How Protesters Can Protect Themselves

Houston Civil Litigation Attorneys

Ongoing protests against police brutality and racial inequality continue across the nation following the deaths of George Floyd, Breonna Taylor, Ahmaud Arbery, and countless other Black Americans. While this rise in civil unrest has already led to legal changes in some states, protesters are finding themselves arrested during these often-peaceful events. Because of this, it’s incredibly important that protesters know their rights and how they can best protect themselves.

Protests have always been an essential part of American life, typically aiming to draw attention to critical issues, events, and injustices. Peaceful marches and powerful acts of civil disobedience have been a part of nearly every political and social movement of the past century. This includes the Boston Tea Party in the 1700s, the Civil Rights Movements of the 1950s and 1960s, as well as anti-war protests of the 2000s. Protesters have the legal right to ensure their message is heard; contrarily, however, public officials and law enforcement have leeway to limit those rights in certain circumstances.

The Rights and Challenges Associated with Protesting

Historically, Americans have relied on protests to hold those in power accountable. The First Amendment gives U.S. citizens the right to assemble peacefully in order to air out grievances in an effort to bring change. While the government cannot prohibit peaceful protest, it can impose restrictions on the time, manner, and place of the protest. This could include ensuring protesters do not interfere with highway traffic or instituting a curfew, both of which we’ve seen with regard to the current protests. It’s important to note, however, that officials cannot block a protest due to its content.

While the First Amendment does allow for the right to protest, it does not protect protests that turn into riots, escalate violence, or involve the destruction of private or public property. Though many of the current protests against police brutality and racial injustice have been peaceful, law enforcement has an obligation to respond if events turn violent.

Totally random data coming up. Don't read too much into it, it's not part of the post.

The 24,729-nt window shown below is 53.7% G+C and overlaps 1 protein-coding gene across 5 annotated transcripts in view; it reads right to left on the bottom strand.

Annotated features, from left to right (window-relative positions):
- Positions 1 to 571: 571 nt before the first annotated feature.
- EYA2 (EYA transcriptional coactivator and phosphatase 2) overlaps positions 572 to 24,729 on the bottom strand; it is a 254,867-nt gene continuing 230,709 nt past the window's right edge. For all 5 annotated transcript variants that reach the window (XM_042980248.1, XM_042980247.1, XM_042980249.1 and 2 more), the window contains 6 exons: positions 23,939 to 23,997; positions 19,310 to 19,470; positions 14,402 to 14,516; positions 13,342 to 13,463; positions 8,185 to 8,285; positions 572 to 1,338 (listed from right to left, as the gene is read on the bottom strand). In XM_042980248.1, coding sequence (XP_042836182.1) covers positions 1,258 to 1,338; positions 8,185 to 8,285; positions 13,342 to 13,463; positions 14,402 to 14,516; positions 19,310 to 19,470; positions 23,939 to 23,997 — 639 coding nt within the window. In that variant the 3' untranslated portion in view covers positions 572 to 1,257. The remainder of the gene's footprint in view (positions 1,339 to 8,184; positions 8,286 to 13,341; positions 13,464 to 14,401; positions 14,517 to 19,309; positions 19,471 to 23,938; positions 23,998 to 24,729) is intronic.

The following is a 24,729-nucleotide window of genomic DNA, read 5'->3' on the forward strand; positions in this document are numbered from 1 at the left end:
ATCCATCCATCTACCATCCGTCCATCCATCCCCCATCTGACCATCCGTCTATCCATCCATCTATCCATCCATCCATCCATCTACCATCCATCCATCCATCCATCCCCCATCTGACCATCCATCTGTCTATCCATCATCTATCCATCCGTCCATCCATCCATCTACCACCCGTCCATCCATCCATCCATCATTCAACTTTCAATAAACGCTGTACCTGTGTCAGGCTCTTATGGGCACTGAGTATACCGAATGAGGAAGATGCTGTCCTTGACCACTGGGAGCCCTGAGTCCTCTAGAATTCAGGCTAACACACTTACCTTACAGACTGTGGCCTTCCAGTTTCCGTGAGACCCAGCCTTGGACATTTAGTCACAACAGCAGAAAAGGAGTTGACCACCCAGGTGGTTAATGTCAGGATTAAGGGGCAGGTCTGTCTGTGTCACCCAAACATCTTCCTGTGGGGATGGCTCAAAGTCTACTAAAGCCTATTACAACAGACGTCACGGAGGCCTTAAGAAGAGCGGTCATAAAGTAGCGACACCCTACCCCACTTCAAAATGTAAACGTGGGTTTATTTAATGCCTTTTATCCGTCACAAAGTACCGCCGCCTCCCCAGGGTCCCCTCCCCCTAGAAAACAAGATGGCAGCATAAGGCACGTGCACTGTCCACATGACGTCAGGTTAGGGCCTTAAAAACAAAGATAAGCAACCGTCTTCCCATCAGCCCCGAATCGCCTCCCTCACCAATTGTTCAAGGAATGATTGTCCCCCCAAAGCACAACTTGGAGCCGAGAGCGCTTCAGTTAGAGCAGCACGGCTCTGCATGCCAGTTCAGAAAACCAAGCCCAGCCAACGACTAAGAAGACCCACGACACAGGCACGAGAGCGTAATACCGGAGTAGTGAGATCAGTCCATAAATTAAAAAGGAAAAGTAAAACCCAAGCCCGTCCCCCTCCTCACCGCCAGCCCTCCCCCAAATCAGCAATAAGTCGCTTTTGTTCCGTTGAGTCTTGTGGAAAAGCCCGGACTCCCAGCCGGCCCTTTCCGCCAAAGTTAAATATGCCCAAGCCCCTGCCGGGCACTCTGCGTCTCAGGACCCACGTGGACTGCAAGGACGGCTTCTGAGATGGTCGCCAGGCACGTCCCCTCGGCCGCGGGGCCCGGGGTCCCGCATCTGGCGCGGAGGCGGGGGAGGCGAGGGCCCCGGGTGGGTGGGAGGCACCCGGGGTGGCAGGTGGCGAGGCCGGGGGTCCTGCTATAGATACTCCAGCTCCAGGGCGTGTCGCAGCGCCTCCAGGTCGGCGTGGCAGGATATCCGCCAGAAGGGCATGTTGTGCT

Law enforcement is responsible for protecting the rights of those who peacefully assemble. The responsibility for protection gives the police broad authority to deescalate violent threats however they see fit in accordance with state and local laws. Police, however, do not have an absolute right to search through smartphones or other personal devices without obtaining a search warrant granted by a judge. In addition, law enforcement officers also do not have the right to delete any content from mobile devices. Meaning that in the event an officer tells a protester to delete a video they took, or deletes it, then they are in the wrong.

Protesters have the right to take photos and videos of whatever is happening at a protest, including videos of law enforcement. Audio recordings may be governed slightly differently depending on the state in which they are being recorded. While some states have one-party consent laws that allow recording in the event at least one person has knowledge of it, others are two-party consent states requiring both parties are aware of the recording; Texas is a one-party consent state.

It is common for arrests to occur at protests involving civil disobedience; however, no matter the circumstances, in the event a protester is arrested or detained they should not resist in order to stay safe. During an arrest, it’s important to invoke your Miranda right to remain silent. In the event a protester is booked into jail, they should call an attorney immediately.

If a protester believes the police or other government officials violated their rights, they have the right to pursue a civil case. The Civil Rights Act of 1871 is a federal statute – numbered 42 U.S.C. § 1983 – that allows people to sue the government for civil rights violations. Section 1983 covers violations of citizens’ First Amendment rights to assemble, speak, and petition.

Law enforcement can claim qualified immunity in order as a liability shield. The invocation of qualified immunity protects police officers accused of interfering with constitutional rights from being held accountable and victims from getting justice.

Houston Civil Litigation Attorneys

The ongoing protests across the country and around the world have shined a massive light on the injustices Black Americans face in their daily lives. U.S. citizens have the right to protest and peacefully demonstrate, and it’s important that protesters recognize when their rights are being infringed upon and what they can do to protect themselves. At Feldman & Feldman, our experienced civil litigation attorneys can work to ensure your voice is heard in the event your civil rights are violated. Contact us today for more information on how we can help.